Don’t Even Think About Making Your Own Baby Formula
When it comes to baby food, we may think that homemade is always best, but there could be a very important instance when that is very, very wrong:
Homemade baby formula.
In an effort perhaps to make formula a healthier choice, some parents are turning to do-it-yourself homemade baby formula kits or are looking up formula recipes online, some of which include buying ingredients like raw cow's milk, bacteria, liver oil, and yeast. There has even been some talk of the bioengineering of food, leading to food allergies, pushing some parents to go back to “whole” ingredients.
The International Food Information Council (IFIC) says “not so fast.” “Consumption of homemade formulas can lead to potentially serious health consequences for babies,” the organization claims. Other organizations agree, cautioning parents against attempts to make baby formula at home for several reasons:
1. The homemade baby formula may not contain the right mix of nutrients.
Parents, let's remember that formula from a store isn't poison. I fear that in our quest to make “breast the best” and move away from formula feeding (both good things, no doubt, but still not for everyone) that we have made formula out to be a villain.
Formula is highly regulated, and companies are constantly updating and improving formula ingredients to ensure that it is the right mix of nutrients that a growing baby needs. “Commercial infant formulas must meet all the requirements of the Infant Formula Act, which was developed to safeguard the nutritional health of infants, with very specific ingredient, manufacturing, testing, and labeling requirements,” states the FDA.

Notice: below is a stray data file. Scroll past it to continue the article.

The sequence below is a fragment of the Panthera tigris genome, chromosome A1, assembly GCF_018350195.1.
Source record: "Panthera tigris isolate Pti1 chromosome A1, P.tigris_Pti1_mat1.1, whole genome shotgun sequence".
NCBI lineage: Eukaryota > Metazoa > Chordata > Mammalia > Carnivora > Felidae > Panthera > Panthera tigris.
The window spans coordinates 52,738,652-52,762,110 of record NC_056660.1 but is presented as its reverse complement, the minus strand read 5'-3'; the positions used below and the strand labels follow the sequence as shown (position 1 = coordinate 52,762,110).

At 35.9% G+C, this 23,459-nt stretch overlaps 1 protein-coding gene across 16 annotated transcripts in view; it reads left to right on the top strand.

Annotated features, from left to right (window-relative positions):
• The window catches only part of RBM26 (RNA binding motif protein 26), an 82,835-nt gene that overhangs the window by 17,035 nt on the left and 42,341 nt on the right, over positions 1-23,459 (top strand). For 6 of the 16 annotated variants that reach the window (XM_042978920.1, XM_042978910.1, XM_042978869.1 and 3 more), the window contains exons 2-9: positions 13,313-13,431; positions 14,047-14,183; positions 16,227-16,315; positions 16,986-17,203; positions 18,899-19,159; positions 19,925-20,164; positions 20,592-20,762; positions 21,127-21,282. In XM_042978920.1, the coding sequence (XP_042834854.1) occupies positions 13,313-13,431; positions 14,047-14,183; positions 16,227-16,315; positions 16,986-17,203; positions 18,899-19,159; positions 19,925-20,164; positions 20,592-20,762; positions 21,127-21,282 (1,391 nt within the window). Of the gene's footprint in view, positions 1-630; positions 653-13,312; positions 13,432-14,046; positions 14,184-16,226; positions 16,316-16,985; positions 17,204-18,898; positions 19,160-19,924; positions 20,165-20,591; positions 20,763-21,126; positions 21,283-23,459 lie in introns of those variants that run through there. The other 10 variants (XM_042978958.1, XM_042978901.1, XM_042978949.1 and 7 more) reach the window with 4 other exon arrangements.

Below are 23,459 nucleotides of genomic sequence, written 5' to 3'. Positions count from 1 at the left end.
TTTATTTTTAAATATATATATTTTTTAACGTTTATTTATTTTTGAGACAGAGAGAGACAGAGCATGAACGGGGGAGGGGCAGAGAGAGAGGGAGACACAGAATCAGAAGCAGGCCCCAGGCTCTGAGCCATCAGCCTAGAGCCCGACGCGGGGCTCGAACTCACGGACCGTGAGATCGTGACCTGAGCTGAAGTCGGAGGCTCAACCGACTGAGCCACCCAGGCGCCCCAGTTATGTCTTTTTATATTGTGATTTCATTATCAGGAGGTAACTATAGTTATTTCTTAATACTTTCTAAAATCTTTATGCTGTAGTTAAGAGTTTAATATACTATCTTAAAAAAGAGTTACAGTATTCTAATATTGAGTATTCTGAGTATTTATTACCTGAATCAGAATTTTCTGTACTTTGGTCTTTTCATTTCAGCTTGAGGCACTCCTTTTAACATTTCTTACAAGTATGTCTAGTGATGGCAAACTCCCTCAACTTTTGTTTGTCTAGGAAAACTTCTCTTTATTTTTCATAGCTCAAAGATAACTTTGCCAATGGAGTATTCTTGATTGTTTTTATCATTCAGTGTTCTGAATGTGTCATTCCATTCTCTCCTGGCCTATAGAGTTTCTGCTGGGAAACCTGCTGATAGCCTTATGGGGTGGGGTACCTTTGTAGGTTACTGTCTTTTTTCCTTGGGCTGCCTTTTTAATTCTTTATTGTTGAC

2. It may be more contaminated.
Whether purchasing raw ingredients for homemade baby formula, such as cow's or goat's milk, you are also opening the door for a lot of contamination exposure. From the person who collects it, to how it stored, shipped, and produced in your kitchen, it can be very easy for stray bacteria to make its way into your baby unknowingly. Unlike your kitchen, commercial baby food is rigorously inspected to avoid contamination.
3. Whole cow's milk is discouraged.
The American Academy of Pediatrics discourages parents from introducing raw or whole cow's milk before a baby is 12 months of age. Many homemade baby formula recipes also use raw, unpasteurized cow's milk, which the AAP also warns against, citing increased risk for babies, whose digestive systems may not be ready for the extra bacteria or milk. The AAP states that breast milk, followed by commercial formula, are the best foods for babies six month and younger.
What do you think about the trend for homemade baby formula?